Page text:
An Australian pioneer

The Rev. John Flynn on $20 note
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Published : 07/12/12
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What do air ambulances, pedal-powered wireless sets, and camels have in common?

Well, all three were utilized by the Rev. John Flynn to improve the spiritual lives and health of the people living in the vast thinly populated areas of Australia.

Born in 1880 in a remote gold rush area of Australia, about 200 kilometers northwest of Melbourne, Flynn, who was ordained as a Presbyterian minister in 1911, recognized and had an appreciation for the needs of people in the Outback.

After making a study of those needs in 1912, he eagerly chose to embrace new technologies and innovations to accelerate the development of his vision.

In 1917, the Rev. Flynn was considering the use of aircraft and wireless radios to connect the scattered places of human habitation and began raising funds to that end.

Finally in 1928, the first flight of the Aerial Medical Service occurred, using a leased aircraft from QANTAS named appropriately enough Victory.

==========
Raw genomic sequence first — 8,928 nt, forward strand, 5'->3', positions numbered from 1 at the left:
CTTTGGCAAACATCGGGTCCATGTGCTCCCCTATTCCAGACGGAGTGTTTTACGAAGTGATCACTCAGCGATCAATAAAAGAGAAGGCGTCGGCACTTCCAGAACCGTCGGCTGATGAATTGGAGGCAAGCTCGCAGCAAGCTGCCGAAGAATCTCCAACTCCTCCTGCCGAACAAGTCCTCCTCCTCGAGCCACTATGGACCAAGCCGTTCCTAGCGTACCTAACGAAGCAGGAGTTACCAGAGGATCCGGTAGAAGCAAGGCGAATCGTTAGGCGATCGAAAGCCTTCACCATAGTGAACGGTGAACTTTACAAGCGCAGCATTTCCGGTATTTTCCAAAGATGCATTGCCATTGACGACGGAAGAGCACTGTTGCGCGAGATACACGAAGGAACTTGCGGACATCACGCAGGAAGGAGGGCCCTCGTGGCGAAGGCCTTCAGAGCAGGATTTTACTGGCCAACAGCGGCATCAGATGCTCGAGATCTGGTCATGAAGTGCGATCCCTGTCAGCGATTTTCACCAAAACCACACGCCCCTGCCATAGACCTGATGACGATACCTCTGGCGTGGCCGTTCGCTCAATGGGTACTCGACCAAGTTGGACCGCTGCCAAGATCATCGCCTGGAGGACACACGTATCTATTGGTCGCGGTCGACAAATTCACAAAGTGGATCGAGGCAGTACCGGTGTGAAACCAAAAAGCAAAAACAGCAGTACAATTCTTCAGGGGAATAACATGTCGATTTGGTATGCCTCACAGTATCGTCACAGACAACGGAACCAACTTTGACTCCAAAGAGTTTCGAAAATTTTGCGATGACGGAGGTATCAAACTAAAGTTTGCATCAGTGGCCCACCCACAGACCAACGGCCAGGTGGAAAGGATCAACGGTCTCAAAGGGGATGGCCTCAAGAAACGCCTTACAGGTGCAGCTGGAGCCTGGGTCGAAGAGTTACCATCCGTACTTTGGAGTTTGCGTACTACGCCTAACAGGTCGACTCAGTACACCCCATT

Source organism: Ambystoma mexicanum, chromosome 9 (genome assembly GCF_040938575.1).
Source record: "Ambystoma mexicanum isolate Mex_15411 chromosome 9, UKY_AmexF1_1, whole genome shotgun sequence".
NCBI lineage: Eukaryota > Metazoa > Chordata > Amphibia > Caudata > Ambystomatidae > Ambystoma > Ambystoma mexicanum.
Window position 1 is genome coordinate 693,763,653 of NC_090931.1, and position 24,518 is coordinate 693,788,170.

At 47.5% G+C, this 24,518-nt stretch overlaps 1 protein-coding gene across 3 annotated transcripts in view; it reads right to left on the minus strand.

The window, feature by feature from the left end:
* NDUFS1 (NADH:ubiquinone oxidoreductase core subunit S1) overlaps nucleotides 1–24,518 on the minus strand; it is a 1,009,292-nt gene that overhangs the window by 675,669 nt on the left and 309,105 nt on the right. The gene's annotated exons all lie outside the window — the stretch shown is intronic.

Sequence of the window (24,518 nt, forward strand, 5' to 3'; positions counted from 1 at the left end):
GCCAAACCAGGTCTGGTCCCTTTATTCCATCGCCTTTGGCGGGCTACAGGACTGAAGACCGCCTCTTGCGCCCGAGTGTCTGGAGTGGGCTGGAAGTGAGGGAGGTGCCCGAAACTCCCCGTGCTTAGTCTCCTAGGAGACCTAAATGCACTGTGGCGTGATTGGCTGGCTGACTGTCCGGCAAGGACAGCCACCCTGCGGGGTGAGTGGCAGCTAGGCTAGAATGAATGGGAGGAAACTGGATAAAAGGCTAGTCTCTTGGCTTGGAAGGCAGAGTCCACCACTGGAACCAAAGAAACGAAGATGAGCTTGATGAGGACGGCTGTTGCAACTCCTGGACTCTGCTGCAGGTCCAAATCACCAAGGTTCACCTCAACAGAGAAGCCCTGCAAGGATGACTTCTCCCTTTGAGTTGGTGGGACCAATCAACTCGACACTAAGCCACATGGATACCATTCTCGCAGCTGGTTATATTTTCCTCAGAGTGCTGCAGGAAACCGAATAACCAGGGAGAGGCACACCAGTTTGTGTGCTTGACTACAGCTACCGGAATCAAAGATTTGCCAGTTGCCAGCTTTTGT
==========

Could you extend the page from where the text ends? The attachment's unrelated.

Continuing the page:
With the cooperation of both his church and interested politicians, the air ambulance service went national in 1934 under the name of the Australian Aerial Medical Service, gradually becoming a nationwide network of bases.

Flynn remained the service’s public face and a principal fundraiser throughout his life.

Today, the service remains, known as the Royal Flying Doctor Service of Australia.

Radio also played an important part in communication and here too, the Rev. Flynn was involved. He collaborated with Alfred Traeger in 1929 to begin the installation of pedal-powered wireless sets at the medical bases, eventually creating what was a modern communications network.

Never shy about trying the unusual and unconventional, the Rev. Flynn even purchased five camels in 1913 for his “Patrol Padres,” who undertook mission work throughout central Australia.

Flynn passed away in 1951 and is today remembered as a true Australian pioneer who improved the lot of many isolated Australian communities through his extensive efforts.

The note itself is readily available at a reasonable price and is one of Australia’s series of colorful notes printed on a long-lasting polymer (“plastic”) substrate.

It’s a great note with a great story!

Wendell Wolka has been a paper money collector and educator for more than 40 years. If you have questions or suggestions, you can reach him by email at purduenut@aol.com.

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